Meanwhile, Empress Dowager Shulü opposed Emperor Shizong's ascension and sent an army against him. He defeated her army, and subsequently put her under house arrest. During the campaign, however, he left the general Yelü Mada in charge of Heng Prefecture (恆州, in modern Shijiazhuang), where Feng, along with other former Later Jin chancellors Li Song and He Ning, had remained. Yelü Mada was corrupt and harsh, and also put the Han soldiers under severe restrictions, drawing their discontent. When Emperor Shizong subsequently sent an order for the Later Jin officials to continue to advance north to attend to Emperor Taizong's funeral, the Han soldiers mutinied under the leadership of the officer Bai Zairong (白再榮). During the battle inside Heng Prefecture, at the urging of Li Gu, Feng, Li Song, and He Ning personally went to encourage the soldiers to fight, and it was said that that raised the morale of the Han soldiers, who subsequently defeated Yelü Mada and forced him to flee with his remaining Khitan soldiers. The soldiers subsequently offered the military governorship of the region (Chengde Circuit (成德)) to Feng, but Feng declined, pointing out that a military officer should do so, so Bai claimed the title of acting military governor, and subsequently submitted to Later Han.[19]

During Later Han[edit]

Feng Dao, Li Song, and He Ning subsequently went to then-Later Han capital Kaifeng. Emperor Gaozu immediately commissioned Li Song and He Ning with honorary titles (albeit not substantive ones), but did not commission Feng until spring 948 (when he gave Feng the even more honored title of Taishi (太師), but no substantive offices).[19]

At the time of Emperor Gaozu's death in spring 948 (shortly after Feng was commissioned Taishi), Emperor Gaozu had left directions to the officials and generals he entrusted his son Liu Chengyou (Emperor Yin) to (Su Fengji, Yang Bin, Shi Hongzhao, and Guo Wei) to watch Du Chongwei (who had restored his original name after Later Jin's fall) closely, and shortly after Emperor Gaozu's death, the four, announcing the order as an order from Emperor Gaozu, had Du put to death.[19] This caused great apprehension to Li Shouzhen, who had also become a Later Han subject. Later in spring 948, Li therefore rebelled at his post as military governor of Huguo and claimed the title of Prince of Qin, in alliance with Wang Jingchong (王景崇) the military governor of Fengxiang and Zhao Siwan (趙思綰), a rebel officer who had seized control of Jinchang Circuit (晉昌, headquartered in modern Xi'an, Shaanxi). The leading officials decided to have Guo lead the imperial guard troops against Li. Before Guo departed, he went to see Feng to request Feng's opinion; Feng opined to him that since Li had long led the imperial guards that Guo would be commanding, he needed to destroy their affinity to Li by rewarding them greatly regardless of impact on the imperial treasury. Guo agreed, and it was said that this move made Guo popular among the imperial guards such that Li had no ability to sway them. Guo was thereafter able to defeat Li in 949, and Li committed suicide; Wang subsequently also did so, and Zhao, after initially surrendering to Later Han forces sent against him, reconsidered, and was then killed by Later Han troops, ending the three rebellions.[20]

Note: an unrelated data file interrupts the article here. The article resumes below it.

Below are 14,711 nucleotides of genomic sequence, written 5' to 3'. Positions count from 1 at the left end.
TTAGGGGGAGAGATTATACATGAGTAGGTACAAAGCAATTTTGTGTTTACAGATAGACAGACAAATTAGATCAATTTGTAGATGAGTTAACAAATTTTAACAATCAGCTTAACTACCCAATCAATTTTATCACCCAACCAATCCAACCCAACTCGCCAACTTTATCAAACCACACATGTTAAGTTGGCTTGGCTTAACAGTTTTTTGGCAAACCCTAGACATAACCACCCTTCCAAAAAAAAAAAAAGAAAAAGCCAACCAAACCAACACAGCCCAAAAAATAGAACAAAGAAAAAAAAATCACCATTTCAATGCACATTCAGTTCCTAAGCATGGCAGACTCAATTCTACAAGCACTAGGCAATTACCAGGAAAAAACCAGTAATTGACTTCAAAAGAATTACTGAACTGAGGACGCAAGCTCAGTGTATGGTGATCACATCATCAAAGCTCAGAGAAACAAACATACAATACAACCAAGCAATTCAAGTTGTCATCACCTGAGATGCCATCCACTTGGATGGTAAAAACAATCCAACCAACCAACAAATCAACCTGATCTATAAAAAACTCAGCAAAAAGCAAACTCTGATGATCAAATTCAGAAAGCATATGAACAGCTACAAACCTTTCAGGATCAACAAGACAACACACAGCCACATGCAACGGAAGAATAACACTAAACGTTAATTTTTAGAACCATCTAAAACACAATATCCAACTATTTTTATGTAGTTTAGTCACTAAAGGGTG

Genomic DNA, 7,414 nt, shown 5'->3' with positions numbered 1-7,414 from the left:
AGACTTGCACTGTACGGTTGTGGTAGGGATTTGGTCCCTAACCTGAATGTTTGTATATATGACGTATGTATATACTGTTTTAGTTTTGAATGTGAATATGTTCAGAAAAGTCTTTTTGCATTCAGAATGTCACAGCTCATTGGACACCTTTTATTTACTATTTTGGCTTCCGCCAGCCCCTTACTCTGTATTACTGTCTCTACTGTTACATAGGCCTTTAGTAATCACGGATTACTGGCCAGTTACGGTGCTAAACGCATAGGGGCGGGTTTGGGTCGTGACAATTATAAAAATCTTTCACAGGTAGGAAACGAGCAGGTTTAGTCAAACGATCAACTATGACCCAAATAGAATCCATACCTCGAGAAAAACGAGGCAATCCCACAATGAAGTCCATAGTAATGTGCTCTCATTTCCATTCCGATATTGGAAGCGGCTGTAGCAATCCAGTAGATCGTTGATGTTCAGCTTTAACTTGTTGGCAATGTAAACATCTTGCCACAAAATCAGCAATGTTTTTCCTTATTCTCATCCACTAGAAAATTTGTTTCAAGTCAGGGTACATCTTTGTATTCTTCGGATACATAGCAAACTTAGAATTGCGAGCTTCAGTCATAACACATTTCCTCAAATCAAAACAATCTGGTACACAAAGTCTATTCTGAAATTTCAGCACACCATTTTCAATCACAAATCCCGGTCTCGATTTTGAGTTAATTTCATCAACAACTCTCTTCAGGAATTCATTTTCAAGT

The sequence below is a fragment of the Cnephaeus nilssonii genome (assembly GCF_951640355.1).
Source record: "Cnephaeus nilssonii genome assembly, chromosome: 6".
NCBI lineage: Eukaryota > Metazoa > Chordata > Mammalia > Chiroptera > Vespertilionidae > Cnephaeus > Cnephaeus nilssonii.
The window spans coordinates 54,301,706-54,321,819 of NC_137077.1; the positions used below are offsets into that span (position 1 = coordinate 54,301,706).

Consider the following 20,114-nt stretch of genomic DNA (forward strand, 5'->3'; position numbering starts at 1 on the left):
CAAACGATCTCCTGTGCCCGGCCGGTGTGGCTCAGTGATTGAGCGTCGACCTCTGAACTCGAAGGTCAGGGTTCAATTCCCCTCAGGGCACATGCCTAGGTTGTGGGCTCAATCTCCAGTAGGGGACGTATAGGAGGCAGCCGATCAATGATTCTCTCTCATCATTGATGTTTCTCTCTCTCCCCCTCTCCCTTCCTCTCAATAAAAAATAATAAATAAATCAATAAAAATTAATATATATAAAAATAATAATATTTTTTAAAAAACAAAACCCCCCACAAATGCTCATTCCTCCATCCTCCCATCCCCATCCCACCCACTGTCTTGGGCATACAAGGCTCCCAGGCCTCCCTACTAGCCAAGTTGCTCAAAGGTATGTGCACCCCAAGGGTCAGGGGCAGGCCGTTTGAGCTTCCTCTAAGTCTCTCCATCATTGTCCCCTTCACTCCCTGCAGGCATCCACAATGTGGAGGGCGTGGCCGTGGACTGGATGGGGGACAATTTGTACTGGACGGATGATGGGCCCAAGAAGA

In 950, Feng wrote an autobiographical note titled the Self-Description of the Old Man from Changle (長樂老自述) that discussed family history and his career, including the honors that had been bestowed on him and his family members by the succeeding dynasties.[1] (This text drew severe criticism from the later Song Dynasty historians Ouyang Xiu (the lead editor of the New History of the Five Dynasties) and Sima Guang (the lead editor of the Zizhi Tongjian), both of whom described Feng as disloyal and the most wicked among officials as a result.[5][21])

In winter 950, Emperor Yin, angry that Yang, Shi, and Guo, along with the chancellor Wang Zhang, had held onto power and not let him make decisions alone, had Yang, Shi, and Wang killed. Guo, who was commanding an army to the north and not at the capital Kaifeng at that time, escaped the fate, but Emperor Yin still had his family and that of Guo's army monitor Wang Jun killed. Guo thereafter rebelled and took the army toward Kaifeng, defeating the imperial army that Emperor Yin personally commanded to face him. Emperor Yin fled and was killed in flight. When Guo subsequently entered the capital, Feng did not bow to him, but accepted his bows, stating to him calmly, "This trip you, Shizhong, undertook, was not an easy one."[22] This apparently set back Guo's plan to take the throne himself,[5] and Guo subsequently led the officials to greet Emperor Gaozu's wife Empress Dowager Li, who decreed that Emperor Gaozu's nephew Liu Yun, whom Emperor Gaozu had adopted as a son and who was then the military governor of Wuning Circuit (武寧, headquartered in modern Xuzhou, Jiangsu), be made emperor. She then sent Feng, along with the officials Wang Du (王度) and Zhao Shangjiao (趙上交), to Wuning's capital Xu Prefecture (徐州) to escort Liu Yun back to the capital to take the throne.[22]